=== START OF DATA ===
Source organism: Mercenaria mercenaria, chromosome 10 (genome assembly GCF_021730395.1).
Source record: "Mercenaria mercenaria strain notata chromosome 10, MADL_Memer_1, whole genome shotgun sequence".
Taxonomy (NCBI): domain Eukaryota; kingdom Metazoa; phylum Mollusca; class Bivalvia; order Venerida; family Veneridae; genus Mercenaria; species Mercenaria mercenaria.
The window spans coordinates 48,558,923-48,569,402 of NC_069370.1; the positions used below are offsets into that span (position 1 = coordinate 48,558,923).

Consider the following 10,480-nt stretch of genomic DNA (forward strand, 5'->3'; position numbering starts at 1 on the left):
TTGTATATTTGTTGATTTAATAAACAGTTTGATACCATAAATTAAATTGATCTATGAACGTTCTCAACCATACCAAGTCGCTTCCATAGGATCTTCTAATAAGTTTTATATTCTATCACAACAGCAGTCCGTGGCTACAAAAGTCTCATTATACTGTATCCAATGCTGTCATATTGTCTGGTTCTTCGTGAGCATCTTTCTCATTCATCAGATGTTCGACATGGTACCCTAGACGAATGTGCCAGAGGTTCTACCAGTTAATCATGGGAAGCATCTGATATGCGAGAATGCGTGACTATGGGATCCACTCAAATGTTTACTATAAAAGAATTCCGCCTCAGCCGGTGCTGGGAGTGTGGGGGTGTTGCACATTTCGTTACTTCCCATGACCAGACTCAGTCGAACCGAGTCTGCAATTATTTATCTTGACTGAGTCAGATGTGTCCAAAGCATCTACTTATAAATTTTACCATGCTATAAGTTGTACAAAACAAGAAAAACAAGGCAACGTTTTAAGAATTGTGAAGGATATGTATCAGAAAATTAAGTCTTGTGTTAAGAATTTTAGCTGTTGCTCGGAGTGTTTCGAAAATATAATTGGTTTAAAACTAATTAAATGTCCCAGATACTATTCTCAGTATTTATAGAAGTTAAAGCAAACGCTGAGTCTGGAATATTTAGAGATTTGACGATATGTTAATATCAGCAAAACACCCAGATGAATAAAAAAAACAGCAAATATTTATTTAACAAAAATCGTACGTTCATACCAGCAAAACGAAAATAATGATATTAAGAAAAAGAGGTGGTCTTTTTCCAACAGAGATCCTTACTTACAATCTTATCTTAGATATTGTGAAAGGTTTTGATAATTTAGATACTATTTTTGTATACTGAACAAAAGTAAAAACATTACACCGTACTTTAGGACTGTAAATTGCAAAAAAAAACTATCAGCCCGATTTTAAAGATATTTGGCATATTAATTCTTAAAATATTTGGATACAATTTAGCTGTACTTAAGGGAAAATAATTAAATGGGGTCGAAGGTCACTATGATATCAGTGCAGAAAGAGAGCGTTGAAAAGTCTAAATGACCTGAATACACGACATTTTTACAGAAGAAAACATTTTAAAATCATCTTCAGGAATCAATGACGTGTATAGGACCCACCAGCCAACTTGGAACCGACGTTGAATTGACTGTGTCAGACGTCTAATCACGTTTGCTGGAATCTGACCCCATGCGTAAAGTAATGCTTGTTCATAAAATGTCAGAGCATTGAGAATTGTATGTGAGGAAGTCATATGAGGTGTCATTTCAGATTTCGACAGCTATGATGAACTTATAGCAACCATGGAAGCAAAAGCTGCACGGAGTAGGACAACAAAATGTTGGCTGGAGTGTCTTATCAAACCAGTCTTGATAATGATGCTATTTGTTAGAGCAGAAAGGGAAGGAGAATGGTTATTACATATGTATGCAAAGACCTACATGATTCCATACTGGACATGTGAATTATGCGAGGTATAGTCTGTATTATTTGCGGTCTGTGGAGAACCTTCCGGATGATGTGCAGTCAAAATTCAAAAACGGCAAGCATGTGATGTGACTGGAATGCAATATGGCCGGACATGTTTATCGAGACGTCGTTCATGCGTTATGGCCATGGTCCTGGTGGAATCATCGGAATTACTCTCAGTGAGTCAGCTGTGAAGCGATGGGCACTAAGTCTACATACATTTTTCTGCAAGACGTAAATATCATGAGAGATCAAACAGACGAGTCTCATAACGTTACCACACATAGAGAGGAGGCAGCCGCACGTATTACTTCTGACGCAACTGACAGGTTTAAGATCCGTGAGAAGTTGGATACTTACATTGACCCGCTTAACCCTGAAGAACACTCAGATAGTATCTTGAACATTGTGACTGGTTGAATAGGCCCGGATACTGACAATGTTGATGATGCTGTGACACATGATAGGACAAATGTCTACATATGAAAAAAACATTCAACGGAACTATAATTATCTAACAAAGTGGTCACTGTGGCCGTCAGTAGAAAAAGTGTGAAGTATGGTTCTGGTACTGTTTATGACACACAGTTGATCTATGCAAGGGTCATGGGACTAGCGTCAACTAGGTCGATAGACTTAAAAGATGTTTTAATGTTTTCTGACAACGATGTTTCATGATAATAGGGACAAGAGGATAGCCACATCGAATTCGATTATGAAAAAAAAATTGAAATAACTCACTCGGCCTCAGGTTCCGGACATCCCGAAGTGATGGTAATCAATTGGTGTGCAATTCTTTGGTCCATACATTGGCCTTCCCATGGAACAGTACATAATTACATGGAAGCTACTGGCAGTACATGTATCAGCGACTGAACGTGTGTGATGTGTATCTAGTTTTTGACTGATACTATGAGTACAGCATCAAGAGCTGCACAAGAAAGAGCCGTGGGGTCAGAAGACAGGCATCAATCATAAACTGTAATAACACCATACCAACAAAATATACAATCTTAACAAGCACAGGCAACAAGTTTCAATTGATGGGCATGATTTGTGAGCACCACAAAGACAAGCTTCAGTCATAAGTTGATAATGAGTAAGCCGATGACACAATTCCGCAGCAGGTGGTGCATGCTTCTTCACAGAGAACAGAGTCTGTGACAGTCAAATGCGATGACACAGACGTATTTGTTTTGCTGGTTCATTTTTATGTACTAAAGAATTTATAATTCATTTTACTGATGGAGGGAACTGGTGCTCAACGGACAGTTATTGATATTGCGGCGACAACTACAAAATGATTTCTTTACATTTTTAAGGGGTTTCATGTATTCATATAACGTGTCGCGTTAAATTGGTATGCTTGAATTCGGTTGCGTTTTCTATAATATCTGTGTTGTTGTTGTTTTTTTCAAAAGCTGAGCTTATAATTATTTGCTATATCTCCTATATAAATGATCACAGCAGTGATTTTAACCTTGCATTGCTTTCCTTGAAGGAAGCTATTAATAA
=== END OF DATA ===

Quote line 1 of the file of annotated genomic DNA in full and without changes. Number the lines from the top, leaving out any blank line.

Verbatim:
Source organism: Mercenaria mercenaria, chromosome 10 (genome assembly GCF_021730395.1).